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An Even-Weirder-Than-Usual Tardigrade Just Turned Up in a Parking Lot

A newfound species of tardigrade, or "water bear," with tendril-festooned eggs has been discovered in the parking lot of an apartment building in Japan. The newfound tardigrade, Macrobiotus shonaicus, is the 168th species of this sturdy micro-animal ever discovered in Japan. Tardigrades are famous for their toughness: They can survive in extreme cold (down to minus 328 degrees Fahrenheit, or minus 200 Celsius), extreme heat (more than 300 degrees F, or 149 degrees C), and even the unrelenting radiation and vacuum of space, as one 2008 study reported. They're bizarre and adorable at the same time, with eight legs on a rotund little body (they're usually far less than a millimeter in length) and circular mouths that make them look perpetually surprised. Kazuharu Arakawa, a researcher who studies the molecular biology of tardigrades at Japan's Keio University, discovered the newfound species in a small sample of moss. He'd scraped the moss from the parking lot of his apartment in Tsuruoka City along the Sea of Japan.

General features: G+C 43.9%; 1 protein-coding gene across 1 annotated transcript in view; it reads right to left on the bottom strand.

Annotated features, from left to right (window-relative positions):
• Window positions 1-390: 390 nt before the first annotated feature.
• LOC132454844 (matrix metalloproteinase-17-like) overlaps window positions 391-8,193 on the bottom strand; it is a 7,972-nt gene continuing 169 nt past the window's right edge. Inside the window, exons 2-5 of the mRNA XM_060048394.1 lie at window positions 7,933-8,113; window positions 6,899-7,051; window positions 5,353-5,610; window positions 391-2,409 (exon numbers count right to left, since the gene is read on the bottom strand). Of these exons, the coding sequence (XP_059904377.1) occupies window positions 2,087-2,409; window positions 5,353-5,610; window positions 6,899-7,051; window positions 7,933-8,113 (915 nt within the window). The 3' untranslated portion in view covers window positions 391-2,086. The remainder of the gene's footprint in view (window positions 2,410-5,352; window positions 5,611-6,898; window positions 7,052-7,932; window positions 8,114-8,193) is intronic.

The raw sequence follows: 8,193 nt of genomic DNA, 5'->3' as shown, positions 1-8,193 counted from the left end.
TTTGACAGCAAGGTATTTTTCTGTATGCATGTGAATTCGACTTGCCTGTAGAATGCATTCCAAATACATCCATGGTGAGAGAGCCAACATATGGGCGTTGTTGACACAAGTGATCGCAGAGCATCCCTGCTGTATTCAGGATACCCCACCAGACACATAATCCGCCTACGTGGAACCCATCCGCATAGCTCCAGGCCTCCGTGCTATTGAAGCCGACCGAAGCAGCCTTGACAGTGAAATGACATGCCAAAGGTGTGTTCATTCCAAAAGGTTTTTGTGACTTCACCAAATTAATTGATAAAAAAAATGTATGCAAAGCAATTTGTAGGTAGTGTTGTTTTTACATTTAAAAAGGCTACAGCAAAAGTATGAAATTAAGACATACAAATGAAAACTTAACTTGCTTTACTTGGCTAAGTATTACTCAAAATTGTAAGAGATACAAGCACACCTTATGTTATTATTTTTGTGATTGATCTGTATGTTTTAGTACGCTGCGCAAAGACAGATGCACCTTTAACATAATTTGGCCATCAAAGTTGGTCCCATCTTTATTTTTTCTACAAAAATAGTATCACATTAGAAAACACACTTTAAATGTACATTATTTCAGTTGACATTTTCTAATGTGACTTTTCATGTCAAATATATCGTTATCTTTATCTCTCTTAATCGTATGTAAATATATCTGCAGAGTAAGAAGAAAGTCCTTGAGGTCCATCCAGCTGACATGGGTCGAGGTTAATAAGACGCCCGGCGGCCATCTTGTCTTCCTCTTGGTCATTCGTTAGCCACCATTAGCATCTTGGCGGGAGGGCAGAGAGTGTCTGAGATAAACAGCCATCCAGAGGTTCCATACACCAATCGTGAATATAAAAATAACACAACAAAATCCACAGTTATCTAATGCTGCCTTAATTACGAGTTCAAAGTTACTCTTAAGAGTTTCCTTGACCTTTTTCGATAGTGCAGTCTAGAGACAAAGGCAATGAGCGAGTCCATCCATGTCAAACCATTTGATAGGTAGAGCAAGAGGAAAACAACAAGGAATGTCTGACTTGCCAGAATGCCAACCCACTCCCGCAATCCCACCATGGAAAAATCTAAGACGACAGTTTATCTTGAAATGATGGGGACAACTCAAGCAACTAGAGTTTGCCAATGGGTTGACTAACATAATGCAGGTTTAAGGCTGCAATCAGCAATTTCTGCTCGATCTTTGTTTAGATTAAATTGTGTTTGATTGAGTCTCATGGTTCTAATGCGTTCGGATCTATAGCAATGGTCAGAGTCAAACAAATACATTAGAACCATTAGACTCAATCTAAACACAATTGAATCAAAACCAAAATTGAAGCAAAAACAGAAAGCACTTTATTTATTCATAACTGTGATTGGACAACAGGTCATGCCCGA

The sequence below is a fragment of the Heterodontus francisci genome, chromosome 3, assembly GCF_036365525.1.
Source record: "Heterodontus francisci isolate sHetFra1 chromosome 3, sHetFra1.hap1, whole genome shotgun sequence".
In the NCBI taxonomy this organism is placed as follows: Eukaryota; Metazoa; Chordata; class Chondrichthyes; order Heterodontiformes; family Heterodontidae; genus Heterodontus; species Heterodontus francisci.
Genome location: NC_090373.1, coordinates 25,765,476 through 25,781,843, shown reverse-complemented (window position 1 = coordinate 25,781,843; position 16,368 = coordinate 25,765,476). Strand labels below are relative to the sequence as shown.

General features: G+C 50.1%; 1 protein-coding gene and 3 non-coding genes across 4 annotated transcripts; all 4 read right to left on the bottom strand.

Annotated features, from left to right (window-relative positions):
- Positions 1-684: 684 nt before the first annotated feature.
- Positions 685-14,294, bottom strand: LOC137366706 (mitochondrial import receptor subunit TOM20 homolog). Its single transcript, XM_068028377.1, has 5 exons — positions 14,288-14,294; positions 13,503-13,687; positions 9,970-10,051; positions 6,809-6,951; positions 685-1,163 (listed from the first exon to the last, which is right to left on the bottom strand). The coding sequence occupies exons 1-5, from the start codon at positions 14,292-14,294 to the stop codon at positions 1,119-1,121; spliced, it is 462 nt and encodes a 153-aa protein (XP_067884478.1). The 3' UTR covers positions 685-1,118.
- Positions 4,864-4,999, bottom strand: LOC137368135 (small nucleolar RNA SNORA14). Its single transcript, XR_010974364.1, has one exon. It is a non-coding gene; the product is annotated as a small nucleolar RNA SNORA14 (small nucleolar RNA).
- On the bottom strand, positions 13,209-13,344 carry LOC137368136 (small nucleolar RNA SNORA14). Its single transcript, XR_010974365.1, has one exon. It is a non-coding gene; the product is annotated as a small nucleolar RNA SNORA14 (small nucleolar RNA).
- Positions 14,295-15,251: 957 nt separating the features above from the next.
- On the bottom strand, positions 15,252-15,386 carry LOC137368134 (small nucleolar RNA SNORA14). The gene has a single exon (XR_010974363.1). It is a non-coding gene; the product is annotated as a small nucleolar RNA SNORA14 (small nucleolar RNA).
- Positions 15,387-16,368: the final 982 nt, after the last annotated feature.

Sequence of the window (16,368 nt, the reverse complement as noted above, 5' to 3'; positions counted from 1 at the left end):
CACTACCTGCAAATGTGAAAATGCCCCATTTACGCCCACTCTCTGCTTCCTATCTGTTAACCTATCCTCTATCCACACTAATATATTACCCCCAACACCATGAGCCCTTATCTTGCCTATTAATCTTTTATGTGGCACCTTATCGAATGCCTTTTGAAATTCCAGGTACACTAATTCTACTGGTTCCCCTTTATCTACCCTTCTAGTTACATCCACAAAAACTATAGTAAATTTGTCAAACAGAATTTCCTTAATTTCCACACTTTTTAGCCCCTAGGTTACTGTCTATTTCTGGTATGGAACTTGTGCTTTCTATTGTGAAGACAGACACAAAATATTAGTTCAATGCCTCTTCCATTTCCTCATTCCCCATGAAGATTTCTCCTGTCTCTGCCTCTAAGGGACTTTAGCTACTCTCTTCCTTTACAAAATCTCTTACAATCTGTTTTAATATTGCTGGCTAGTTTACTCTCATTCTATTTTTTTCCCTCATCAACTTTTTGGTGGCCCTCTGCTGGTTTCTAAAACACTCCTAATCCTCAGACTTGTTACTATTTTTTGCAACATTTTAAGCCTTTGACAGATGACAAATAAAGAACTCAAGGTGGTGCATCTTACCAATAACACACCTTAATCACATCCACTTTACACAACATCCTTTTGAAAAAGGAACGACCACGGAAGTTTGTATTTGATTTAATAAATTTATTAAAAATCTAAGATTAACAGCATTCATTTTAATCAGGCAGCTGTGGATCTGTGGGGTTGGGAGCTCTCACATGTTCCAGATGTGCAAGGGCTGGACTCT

Read More: Live Science

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